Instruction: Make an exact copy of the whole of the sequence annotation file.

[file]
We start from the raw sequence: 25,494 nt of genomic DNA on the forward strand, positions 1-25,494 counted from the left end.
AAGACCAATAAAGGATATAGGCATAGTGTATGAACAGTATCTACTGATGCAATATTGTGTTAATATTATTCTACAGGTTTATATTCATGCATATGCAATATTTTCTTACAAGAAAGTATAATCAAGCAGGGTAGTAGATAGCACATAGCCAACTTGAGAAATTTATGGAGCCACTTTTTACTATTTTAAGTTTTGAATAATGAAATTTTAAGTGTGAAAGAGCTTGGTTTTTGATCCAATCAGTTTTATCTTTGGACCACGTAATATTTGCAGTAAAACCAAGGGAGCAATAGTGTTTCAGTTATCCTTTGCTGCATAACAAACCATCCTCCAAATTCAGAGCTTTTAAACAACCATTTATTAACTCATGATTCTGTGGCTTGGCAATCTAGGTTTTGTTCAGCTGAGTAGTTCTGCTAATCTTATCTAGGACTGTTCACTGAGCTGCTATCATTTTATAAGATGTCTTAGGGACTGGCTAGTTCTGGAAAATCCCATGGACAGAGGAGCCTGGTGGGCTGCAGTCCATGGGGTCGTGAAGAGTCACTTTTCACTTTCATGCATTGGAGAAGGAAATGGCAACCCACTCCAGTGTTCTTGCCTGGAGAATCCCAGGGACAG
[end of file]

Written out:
We start from the raw sequence: 25,494 nt of genomic DNA on the forward strand, positions 1-25,494 counted from the left end.
AAGACCAATAAAGGATATAGGCATAGTGTATGAACAGTATCTACTGATGCAATATTGTGTTAATATTATTCTACAGGTTTATATTCATGCATATGCAATATTTTCTTACAAGAAAGTATAATCAAGCAGGGTAGTAGATAGCACATAGCCAACTTGAGAAATTTATGGAGCCACTTTTTACTATTTTAAGTTTTGAATAATGAAATTTTAAGTGTGAAAGAGCTTGGTTTTTGATCCAATCAGTTTTATCTTTGGACCACGTAATATTTGCAGTAAAACCAAGGGAGCAATAGTGTTTCAGTTATCCTTTGCTGCATAACAAACCATCCTCCAAATTCAGAGCTTTTAAACAACCATTTATTAACTCATGATTCTGTGGCTTGGCAATCTAGGTTTTGTTCAGCTGAGTAGTTCTGCTAATCTTATCTAGGACTGTTCACTGAGCTGCTATCATTTTATAAGATGTCTTAGGGACTGGCTAGTTCTGGAAAATCCCATGGACAGAGGAGCCTGGTGGGCTGCAGTCCATGGGGTCGTGAAGAGTCACTTTTCACTTTCATGCATTGGAGAAGGAAATGGCAACCCACTCCAGTGTTCTTGCCTGGAGAATCCCAGGGACAG